17. [Multicystic encephalomalacia: MR imaging findings and clinical correlation].

    Science.gov (United States)

    Coşkun, Abdulhakim; Mavili, Ertuğrul; Kumandaş, Sefer; Karahan, Okkeş Ibrahim; Imamoğlu, Hakan; Gümüş, Hakan

    2004-03-01

    To review the MR imaging findings of multicystic encephalomalacia and to investigate the correlation between MR imaging and clinical findings. Twenty-one patients who presented with convulsion, mental-motor retardation and microcephaly and had evidence of multicystic encephalomalacia on MR images were included in this study. MR imaging patterns and clinical findings were reviewed. Consequently, we correlated MR imaging findings and clinical outcome. All patients had cortical thinning, white matter destruction, atrophy and gliosis. Tetraplegia was seen in 17 out of 19 patients with mixed type cerebral palsy in two patients with diffuse or symmetric involvement on MR imaging. Both of the patients with mixed type cerebral palsy had basal ganglia involvement on MR imaging. Hemiplegia was seen in two patients with asymmetric involvement on MR imaging. Microcephaly was seen in 17 patients with diffuse or symmetrical, and in one patient with asymmetrical, involvement. Microcephaly and tetraplegia was seen in all patients with cerebellar and basal ganglion involvement. Microcephaly and spastic tetraplegia were developed mostly in patients with diffuse involvement, whereas hemiplegia was seen in patients with asymmetric involvement. The clinical outcome was worse in patients with cerebellar and brainstem involvement. Therefore, we supposed that the symmetry of lesions and cerebellar or brainstem involvement might be used as a prognostic indicator.

  18. Utility of susceptibility-weighted imaging and arterial spin perfusion imaging in pediatric brain arteriovenous shunting

    Energy Technology Data Exchange (ETDEWEB)

    Nabavizadeh, Seyed Ali; Edgar, J.C.; Vossough, Arastoo [University of Pennsylvania, Department of Radiology, Philadelphia, PA (United States); Children' s Hospital of Philadelphia, Department of Radiology, Philadelphia, PA (United States)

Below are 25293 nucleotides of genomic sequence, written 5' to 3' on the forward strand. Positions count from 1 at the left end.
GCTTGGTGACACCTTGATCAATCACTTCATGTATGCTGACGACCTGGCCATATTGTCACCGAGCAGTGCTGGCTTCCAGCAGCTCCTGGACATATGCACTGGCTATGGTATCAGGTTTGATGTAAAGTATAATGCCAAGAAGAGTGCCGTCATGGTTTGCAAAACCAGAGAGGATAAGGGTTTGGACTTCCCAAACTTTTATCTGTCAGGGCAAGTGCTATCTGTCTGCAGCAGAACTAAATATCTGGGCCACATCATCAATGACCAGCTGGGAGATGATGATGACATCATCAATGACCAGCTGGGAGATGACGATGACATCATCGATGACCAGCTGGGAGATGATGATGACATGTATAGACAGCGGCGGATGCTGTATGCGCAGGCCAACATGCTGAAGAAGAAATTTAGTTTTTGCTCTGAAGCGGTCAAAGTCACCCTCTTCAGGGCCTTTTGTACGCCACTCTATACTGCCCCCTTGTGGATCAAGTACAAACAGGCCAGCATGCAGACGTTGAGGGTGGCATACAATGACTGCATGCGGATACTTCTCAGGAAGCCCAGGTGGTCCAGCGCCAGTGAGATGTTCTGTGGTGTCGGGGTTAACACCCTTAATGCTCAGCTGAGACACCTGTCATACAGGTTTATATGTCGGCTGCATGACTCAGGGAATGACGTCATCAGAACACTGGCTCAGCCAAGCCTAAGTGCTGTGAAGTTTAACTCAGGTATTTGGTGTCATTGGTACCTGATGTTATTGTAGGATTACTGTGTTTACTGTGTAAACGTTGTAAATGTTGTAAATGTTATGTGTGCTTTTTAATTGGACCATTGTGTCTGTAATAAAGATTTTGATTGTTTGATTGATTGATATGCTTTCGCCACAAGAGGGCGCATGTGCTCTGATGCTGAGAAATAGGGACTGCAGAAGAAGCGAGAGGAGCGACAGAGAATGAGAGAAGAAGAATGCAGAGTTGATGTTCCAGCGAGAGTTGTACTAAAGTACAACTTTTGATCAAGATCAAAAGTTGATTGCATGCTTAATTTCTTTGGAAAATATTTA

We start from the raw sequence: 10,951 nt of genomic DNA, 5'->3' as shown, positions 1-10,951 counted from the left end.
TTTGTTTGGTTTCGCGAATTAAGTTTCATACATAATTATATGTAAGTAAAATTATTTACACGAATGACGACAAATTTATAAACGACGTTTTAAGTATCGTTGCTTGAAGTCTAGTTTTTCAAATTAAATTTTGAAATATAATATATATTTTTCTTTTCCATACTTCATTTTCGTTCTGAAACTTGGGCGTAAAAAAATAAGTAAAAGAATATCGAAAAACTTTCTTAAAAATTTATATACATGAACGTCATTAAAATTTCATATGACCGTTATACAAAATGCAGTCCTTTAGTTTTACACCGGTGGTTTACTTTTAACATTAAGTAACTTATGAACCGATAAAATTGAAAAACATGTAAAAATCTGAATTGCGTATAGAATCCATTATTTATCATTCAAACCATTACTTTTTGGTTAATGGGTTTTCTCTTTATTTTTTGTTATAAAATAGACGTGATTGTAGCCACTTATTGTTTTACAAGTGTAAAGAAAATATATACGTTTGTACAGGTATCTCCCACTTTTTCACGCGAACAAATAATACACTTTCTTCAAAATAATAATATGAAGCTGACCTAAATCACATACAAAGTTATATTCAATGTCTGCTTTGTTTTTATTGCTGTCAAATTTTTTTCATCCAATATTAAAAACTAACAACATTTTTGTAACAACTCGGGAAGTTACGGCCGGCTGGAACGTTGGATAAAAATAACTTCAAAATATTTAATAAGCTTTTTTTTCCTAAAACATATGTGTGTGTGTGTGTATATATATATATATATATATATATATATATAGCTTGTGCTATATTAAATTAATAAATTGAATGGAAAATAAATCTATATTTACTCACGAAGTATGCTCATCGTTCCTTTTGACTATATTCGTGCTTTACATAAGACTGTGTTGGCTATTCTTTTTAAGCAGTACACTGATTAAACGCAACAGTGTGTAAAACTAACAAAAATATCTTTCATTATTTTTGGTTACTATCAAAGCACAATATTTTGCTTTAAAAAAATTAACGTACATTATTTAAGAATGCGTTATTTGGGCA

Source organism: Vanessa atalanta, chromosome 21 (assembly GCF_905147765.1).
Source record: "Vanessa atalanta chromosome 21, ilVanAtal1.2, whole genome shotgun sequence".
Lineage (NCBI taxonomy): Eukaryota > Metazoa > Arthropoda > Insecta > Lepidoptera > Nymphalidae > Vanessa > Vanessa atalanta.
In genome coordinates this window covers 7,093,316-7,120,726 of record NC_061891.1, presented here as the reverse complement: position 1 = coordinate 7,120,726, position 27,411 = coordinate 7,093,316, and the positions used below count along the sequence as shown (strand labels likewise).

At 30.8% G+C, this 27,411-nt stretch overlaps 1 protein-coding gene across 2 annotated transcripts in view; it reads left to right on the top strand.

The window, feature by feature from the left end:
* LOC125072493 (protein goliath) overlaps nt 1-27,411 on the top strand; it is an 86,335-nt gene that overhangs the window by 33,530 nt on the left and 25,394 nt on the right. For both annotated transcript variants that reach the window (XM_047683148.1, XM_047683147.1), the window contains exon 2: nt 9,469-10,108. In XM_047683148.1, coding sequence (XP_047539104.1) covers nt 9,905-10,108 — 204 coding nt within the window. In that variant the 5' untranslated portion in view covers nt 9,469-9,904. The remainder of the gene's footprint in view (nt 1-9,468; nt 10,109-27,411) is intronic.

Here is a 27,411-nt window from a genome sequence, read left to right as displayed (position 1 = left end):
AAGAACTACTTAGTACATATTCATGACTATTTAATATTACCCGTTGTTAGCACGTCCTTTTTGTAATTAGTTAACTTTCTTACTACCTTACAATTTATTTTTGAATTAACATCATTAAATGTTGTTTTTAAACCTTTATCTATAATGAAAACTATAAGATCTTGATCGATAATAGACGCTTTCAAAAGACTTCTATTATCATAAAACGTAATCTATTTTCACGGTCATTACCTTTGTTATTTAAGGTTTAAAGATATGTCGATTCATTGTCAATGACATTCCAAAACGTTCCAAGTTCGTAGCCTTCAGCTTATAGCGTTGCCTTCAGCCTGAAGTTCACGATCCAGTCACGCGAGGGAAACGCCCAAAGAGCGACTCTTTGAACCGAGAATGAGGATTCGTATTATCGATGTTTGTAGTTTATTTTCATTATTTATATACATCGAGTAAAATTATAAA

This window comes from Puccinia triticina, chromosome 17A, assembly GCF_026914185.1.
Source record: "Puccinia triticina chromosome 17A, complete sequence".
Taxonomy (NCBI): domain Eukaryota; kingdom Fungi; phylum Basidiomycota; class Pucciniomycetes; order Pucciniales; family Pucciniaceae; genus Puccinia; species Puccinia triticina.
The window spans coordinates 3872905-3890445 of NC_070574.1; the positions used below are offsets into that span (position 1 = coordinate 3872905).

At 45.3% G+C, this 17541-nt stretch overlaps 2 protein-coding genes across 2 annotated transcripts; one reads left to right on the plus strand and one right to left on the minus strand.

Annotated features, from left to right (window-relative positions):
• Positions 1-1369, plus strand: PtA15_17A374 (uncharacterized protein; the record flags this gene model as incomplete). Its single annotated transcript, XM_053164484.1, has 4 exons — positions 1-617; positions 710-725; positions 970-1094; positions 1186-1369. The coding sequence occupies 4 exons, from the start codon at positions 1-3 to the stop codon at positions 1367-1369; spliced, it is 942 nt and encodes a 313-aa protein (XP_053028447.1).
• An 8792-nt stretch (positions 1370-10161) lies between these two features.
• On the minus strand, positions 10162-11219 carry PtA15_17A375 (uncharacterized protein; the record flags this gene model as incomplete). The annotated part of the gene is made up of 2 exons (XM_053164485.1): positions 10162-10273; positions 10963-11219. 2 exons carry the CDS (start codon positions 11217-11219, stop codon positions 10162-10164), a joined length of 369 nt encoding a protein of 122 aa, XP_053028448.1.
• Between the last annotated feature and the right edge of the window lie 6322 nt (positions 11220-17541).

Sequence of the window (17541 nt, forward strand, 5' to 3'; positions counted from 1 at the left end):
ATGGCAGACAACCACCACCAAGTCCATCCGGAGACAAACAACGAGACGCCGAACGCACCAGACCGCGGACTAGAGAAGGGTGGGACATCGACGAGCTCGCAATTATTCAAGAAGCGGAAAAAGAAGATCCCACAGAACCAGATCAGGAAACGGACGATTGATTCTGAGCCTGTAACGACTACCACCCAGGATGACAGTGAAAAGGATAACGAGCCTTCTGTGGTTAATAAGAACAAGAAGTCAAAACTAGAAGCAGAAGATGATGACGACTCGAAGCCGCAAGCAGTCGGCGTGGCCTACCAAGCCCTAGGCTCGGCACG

2014-10-15

    The objectives of the study are to investigate the application of susceptibility-weighted imaging (SWI) and arterial spin labeling (ASL) imaging in the assessment of shunting and the draining veins in pediatric patients with arteriovenous shunting and compare the utility of SWI and ASL with conventional MR and digital subtraction angiography (DSA). This study is a retrospective study of 19 pediatric patients with arteriovenous shunting on brain MRI who were also evaluated with DSA. We assessed the ability of conventional MRI sequences, susceptibility magnitude images, phase-filtered SWI images, and pulsed ASL images in the detection of arteriovenous (AV) shunting, number of draining veins and drainage pathways in comparison to DSA. The mean number of detected draining veins on DSA (3.63) was significantly higher compared to SWI phase-filtered image (mean = 2.72), susceptibility magnitude image (mean = 2.92), ASL (mean = 1.76) and conventional MRI (2.47) (p < 0.05). Pairwise comparison of DSA difference scores (i.e., difference between MR modalities in the number of missed draining veins) revealed no difference between the MR modalities (p > 0.05). ASL was the only method that correctly identified superficial and deep venous drainage in all patients. Regarding detection of shunting, ASL, SWI phase-filtered, and magnitude images demonstrated shunting in 100, 83, and 84 % of patients, respectively. SWI depicts a higher number of draining vein compared to conventional MR pulse sequences. ASL is a sensitive approach in showing 100 % sensitivity in the detection of AV shunting and in the diagnosis of the pattern of venous drainage. The present findings suggest the added utility of both SWI and ASL in the assessment of AV shunting. (orig.)